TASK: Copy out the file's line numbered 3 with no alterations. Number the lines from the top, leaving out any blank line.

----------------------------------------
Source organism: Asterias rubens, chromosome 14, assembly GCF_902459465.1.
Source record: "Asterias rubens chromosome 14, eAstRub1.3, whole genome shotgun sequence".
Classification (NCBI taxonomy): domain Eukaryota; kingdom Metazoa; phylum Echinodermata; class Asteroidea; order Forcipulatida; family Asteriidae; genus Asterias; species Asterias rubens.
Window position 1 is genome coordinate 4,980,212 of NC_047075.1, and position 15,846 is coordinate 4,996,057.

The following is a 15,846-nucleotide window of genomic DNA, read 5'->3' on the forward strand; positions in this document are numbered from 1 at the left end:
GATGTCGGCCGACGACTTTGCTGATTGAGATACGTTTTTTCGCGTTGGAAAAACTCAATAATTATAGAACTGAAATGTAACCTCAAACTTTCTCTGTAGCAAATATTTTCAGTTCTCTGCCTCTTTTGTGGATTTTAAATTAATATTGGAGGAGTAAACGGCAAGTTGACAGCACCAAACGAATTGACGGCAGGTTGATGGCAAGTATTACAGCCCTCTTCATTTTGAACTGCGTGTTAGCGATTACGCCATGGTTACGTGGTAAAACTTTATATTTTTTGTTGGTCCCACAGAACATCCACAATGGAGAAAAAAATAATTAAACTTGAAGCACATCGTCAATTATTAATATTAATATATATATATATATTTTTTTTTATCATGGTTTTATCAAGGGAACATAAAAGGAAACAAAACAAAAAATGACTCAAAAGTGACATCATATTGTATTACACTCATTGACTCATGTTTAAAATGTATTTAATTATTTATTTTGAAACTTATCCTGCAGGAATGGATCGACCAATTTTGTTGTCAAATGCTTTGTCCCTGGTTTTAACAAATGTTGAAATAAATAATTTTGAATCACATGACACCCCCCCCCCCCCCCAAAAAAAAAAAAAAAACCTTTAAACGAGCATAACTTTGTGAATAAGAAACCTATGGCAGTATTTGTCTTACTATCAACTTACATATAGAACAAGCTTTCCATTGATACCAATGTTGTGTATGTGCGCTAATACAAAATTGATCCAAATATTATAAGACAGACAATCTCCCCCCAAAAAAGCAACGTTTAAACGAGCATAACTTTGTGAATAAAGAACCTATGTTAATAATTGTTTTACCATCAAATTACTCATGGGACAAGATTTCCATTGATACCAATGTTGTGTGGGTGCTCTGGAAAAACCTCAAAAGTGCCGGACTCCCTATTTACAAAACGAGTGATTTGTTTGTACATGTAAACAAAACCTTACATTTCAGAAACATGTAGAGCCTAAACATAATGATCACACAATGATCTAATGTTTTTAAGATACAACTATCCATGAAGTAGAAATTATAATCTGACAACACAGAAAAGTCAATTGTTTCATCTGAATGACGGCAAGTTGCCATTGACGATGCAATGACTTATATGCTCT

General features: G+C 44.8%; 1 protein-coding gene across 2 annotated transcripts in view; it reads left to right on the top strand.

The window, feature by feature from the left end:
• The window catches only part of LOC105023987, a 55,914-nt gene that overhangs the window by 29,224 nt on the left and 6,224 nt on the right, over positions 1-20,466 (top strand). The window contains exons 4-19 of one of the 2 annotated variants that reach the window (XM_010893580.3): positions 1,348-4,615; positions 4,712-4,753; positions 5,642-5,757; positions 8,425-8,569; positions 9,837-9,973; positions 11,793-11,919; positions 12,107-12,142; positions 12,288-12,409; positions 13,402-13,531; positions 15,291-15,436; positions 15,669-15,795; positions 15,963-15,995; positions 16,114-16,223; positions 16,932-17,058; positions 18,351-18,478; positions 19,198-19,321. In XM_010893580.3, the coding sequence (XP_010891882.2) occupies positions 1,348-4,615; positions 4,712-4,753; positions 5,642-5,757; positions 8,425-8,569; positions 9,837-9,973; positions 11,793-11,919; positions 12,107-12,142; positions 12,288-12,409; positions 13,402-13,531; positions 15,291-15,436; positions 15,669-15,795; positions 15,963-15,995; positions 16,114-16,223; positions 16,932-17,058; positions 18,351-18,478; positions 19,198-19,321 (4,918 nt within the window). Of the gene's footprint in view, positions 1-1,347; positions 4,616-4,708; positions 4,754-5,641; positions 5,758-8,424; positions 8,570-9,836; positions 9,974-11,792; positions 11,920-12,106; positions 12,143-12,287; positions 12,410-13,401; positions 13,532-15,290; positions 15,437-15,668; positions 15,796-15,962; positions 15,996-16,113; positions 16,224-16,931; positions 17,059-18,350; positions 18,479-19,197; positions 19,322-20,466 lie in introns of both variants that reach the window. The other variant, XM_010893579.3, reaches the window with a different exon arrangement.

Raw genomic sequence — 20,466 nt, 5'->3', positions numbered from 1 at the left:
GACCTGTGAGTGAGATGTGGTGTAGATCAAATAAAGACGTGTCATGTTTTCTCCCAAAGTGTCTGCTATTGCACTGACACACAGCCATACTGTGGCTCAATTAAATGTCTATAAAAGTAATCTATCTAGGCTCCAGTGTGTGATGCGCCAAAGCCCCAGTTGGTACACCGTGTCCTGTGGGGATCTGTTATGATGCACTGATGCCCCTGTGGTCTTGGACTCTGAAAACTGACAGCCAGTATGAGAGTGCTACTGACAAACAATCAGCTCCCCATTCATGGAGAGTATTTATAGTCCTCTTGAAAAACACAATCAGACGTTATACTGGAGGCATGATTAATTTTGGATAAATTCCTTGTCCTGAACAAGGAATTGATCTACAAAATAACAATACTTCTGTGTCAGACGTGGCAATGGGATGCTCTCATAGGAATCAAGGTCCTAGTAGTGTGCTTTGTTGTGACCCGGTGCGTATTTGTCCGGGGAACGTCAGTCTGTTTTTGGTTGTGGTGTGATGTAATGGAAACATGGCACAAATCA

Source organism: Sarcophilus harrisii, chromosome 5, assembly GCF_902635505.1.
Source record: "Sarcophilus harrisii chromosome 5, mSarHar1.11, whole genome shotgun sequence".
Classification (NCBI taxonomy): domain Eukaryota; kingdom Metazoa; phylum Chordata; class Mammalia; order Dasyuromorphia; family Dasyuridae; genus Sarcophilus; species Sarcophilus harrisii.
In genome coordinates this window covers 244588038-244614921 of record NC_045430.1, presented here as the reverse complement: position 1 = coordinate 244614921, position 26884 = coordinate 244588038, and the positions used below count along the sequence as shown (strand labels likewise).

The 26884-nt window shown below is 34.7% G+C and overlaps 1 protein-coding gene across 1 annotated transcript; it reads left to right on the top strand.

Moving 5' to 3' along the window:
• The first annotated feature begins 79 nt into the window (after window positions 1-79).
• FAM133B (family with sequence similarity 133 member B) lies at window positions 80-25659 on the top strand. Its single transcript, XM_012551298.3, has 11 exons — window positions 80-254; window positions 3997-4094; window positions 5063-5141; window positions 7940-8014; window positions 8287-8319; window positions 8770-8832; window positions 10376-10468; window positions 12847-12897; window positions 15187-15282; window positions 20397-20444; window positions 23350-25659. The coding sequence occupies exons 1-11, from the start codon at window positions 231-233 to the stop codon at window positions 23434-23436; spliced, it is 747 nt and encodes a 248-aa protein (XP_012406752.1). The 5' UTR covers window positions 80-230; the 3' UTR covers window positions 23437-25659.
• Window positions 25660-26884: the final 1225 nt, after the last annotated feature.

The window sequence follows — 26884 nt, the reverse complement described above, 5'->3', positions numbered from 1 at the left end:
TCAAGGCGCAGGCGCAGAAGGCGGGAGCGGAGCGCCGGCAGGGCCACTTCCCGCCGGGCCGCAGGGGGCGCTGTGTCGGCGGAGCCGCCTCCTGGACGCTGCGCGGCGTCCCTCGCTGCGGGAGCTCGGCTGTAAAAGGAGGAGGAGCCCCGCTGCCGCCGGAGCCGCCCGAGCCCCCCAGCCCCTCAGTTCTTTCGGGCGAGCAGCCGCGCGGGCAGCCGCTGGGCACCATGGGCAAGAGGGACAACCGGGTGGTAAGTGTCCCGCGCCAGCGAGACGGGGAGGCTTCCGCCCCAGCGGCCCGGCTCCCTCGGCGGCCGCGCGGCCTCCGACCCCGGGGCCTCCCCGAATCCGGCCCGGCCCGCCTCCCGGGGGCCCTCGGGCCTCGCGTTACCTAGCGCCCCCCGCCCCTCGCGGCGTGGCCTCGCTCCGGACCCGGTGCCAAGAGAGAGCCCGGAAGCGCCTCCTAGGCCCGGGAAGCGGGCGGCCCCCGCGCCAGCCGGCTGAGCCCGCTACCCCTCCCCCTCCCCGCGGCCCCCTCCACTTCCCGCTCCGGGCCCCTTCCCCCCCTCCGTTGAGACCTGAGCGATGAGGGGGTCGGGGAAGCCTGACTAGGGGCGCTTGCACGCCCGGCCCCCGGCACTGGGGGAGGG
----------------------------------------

Classification (NCBI taxonomy): domain Eukaryota; kingdom Metazoa; phylum Echinodermata; class Asteroidea; order Forcipulatida; family Asteriidae; genus Asterias; species Asterias rubens.